For instance: Michigan Gov. Gretchen Whitmer is a Democrat who reopened indoor entertainment venues in December and indoor bars and restaurants in February — later than Florida. Her state’s new daily cases per capita are now two and a half times higher than DeSantis’s. The three other states with the most daily COVID cases — New York, New Jersey and Pennsylvania — are all run by Democrats, and many of the states with today’s best positivity numbers (Louisiana, Arizona, Missouri, Arkansas, Indiana) are run by Republicans.
Epidemiologists would go further. They would start by agreeing that reopening always gives the virus an opportunity to spread. But they would also note that now, with pretty much every state approaching full reopening, the key variable is really how prevalent new, more contagious variants have become in particular jurisdictions.

Unfortunately, we don’t have that information.

To be sure, the U.S. Centers for Disease Control and Prevention can tell us that California has detected 873 B.1.1.7 cases, Michigan has detected 1,649 and Florida has detected 3,192. But it can’t tell us how many B.1.1.7 cases each state hasn’t detected — a vastly larger number. As such, the CDC also can’t tell us whether the reason Michigan’s outbreak is worse than Florida’s is that it actually has more undetected B.1.1.7 going around.

In other words, reopening timelines and variant numbers are important, but they’re not the end of the story. Weather probably matters too, both in terms of how it affects the virus and how it affects behavior. (Michigan, it turns out, is a lot colder than Florida, which makes it harder to gather outdoors in March and April.)  Previous waves shape the current situation as well; California experienced a much larger winter surge than Michigan or Florida — a surge amplified by its own homegrown variant — meaning that its population could be benefiting from a higher level of fresh, infection-induced immunity.  And chance is also a major factor — perhaps the major factor. Michigan, it seems, was unlucky enough to encounter B.1.1.7 as indoor school sports were getting underway; spread in prisons surged at the same time. The state’s outbreak spiraled from there.

On the surface, the apparent randomness of this stage of the U.S. pandemic — the fact that no simple formula can explain why the virus is afflicting a state like Michigan while sparing a state like California — seems frightening. Who’s to say that what’s happening in Michigan today won’t happen somewhere else tomorrow?  But in another, deeper sense, today’s uneven pandemic should be taken as a sign of progress — and a source of optimism. “Based on our most recent estimates from CDC surveillance, the B.1.1.7 variant is now the most common lineage circulating in the United States,” CDC Director Rochelle Walensky announced Wednesday. Despite that, cases remain low — lower, on average, than 15 new daily cases per 100,000 people over the past week — in roughly half the states.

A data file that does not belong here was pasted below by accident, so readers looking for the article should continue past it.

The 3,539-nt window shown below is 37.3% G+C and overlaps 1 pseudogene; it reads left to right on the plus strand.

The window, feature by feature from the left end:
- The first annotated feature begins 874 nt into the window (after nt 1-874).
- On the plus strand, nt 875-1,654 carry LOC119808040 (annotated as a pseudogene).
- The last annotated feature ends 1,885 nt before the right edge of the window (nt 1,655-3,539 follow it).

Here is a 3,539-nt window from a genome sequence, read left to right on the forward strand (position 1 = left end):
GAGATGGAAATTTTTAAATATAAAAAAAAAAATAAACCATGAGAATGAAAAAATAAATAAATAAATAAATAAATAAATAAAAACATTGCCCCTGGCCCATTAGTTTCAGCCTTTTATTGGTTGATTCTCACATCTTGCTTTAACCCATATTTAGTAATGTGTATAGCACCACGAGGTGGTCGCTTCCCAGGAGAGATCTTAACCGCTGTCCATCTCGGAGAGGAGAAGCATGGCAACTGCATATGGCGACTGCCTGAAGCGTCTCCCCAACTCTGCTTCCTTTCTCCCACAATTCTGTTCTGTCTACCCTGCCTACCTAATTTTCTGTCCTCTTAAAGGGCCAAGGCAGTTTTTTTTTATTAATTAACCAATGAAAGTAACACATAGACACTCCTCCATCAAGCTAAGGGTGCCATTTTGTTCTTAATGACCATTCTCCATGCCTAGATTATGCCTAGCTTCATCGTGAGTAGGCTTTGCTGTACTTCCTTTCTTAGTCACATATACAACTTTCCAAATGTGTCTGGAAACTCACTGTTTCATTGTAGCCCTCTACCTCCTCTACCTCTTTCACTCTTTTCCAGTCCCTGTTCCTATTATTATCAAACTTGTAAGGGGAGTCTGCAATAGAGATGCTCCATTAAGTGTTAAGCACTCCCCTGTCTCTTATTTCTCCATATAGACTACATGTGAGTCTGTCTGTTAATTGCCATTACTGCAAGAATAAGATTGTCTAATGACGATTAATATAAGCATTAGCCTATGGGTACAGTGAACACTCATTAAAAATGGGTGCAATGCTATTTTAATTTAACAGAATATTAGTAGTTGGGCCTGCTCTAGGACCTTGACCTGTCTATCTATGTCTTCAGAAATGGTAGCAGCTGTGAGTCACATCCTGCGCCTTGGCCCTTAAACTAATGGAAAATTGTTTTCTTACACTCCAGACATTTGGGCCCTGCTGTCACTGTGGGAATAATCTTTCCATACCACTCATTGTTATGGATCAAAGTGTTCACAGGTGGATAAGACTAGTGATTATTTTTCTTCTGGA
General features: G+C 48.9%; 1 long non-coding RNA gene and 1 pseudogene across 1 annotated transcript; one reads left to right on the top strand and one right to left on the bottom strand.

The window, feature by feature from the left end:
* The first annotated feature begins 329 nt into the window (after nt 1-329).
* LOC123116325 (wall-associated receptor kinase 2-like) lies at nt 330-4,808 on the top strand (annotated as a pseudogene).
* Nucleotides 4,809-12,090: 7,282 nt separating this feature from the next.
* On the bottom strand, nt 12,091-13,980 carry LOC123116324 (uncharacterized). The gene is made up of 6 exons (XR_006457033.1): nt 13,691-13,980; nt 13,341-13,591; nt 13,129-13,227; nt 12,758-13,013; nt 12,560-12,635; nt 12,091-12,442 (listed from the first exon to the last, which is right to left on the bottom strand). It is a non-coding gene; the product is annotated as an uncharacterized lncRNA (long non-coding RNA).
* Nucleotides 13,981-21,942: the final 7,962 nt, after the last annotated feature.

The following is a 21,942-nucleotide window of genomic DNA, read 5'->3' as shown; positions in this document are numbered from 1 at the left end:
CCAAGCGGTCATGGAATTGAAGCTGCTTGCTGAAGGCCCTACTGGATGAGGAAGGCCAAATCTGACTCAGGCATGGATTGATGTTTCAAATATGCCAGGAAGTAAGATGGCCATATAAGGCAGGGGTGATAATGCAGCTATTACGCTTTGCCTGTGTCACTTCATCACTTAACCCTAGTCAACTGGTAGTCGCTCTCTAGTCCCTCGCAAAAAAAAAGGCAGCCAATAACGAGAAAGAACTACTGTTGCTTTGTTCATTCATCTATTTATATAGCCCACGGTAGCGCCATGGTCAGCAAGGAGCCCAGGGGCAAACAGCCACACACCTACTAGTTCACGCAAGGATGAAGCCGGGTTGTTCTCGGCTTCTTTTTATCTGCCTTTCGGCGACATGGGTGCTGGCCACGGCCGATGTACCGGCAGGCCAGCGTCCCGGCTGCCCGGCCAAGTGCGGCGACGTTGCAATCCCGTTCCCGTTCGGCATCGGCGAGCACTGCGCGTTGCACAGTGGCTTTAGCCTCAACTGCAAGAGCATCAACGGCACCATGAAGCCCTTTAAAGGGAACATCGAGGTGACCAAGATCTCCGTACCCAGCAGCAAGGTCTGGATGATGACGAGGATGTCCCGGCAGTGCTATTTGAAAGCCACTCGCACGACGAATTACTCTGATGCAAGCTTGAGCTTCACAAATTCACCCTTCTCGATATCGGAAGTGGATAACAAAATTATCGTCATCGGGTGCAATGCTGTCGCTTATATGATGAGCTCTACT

Test positivity in many of the states with the highest case counts, meanwhile, is still below 5 percent — see: New York (3.6 percent), Connecticut (4.3 percent), Maryland (4.7 percent), Rhode Island (2.4 percent) and Massachusetts (2.5 percent) — suggesting that the virus might not be as prevalent there as the overall numbers make it seem. While a handful of states are worth worrying over — Pennsylvania, New Jersey and Minnesota, for instance, have both relatively high case counts and positivity — nowhere is spiking like Michigan.  And far from skyrocketing, the national daily case numbers have actually held steady at about 65,000 for the last week, while national hospitalizations have leveled off at about 40,000.

Given all the variables at play, it is of course possible that the U.S. pandemic will take another turn for the worse. Even if roughly half the country already has some degree of immunity through infection or immunization, the other half doesn’t. That’s more than 100 million potential hosts.  Yet the chances are a turn for the worse now wouldn’t be nearly as devastating as America’s previous waves. Every day, the U.S. is vaccinating another 1 percent of its population; eligibility is open to everyone in more than half the states, and the rest should follow by April 19. Hundreds of millions of additional vaccine doses — all of which have proven effective against variants — will be flooding the zone this spring. More than three-quarters of all Americans over 65 have received one shot; nearly 60 percent have been fully vaccinated.
The effect of this protection is already apparent in the data, with emergency room visits and hospitalizations among seniors — previously the most vulnerable age group — continuing to fall nationwide. Today, younger, still-unvaccinated Americans comprise a growing share of reported cases. But that means COVID deaths — down 20 percent over the last two weeks to an average of fewer than 800 a day, the lowest level since October — are unlikely to ever again reach winter’s terrible highs.